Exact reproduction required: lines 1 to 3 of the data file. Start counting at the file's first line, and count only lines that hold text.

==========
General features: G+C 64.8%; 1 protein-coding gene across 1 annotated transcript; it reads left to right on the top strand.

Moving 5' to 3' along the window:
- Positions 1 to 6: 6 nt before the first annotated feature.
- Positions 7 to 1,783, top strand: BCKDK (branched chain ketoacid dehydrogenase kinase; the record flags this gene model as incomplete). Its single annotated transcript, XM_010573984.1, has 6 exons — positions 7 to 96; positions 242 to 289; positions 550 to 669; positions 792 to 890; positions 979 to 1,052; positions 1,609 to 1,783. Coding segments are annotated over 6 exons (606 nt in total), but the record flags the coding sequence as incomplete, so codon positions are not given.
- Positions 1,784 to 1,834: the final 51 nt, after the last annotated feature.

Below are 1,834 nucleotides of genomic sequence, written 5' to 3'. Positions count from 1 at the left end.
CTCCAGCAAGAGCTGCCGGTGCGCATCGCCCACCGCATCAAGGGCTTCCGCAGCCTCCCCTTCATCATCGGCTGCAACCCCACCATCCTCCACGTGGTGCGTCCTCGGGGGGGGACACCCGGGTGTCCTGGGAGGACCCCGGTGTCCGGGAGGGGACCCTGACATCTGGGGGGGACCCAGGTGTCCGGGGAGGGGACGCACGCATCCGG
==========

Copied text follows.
General features: G+C 64.8%; 1 protein-coding gene across 1 annotated transcript; it reads left to right on the top strand.

Moving 5' to 3' along the window:
- Positions 1 to 6: 6 nt before the first annotated feature.